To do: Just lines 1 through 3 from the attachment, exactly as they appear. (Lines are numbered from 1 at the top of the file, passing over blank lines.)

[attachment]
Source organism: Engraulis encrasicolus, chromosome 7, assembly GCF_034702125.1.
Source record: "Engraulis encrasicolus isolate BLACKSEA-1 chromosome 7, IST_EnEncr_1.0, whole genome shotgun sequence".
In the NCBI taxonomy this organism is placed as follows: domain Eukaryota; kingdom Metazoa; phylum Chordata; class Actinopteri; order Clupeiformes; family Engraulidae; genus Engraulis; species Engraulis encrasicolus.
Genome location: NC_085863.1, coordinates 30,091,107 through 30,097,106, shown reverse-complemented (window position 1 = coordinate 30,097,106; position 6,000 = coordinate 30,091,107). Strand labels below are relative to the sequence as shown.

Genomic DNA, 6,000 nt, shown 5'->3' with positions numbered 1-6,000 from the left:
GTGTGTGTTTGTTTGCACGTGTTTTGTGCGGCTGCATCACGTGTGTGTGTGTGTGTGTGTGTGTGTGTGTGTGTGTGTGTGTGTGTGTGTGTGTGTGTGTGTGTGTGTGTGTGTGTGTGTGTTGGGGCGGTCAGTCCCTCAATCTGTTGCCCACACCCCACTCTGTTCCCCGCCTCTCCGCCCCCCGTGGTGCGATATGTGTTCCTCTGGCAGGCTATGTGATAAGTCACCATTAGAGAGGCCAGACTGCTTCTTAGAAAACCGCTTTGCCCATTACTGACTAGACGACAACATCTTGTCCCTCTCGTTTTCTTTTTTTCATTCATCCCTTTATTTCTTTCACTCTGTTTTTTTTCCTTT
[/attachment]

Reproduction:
Source organism: Engraulis encrasicolus, chromosome 7, assembly GCF_034702125.1.
Source record: "Engraulis encrasicolus isolate BLACKSEA-1 chromosome 7, IST_EnEncr_1.0, whole genome shotgun sequence".
In the NCBI taxonomy this organism is placed as follows: domain Eukaryota; kingdom Metazoa; phylum Chordata; class Actinopteri; order Clupeiformes; family Engraulidae; genus Engraulis; species Engraulis encrasicolus.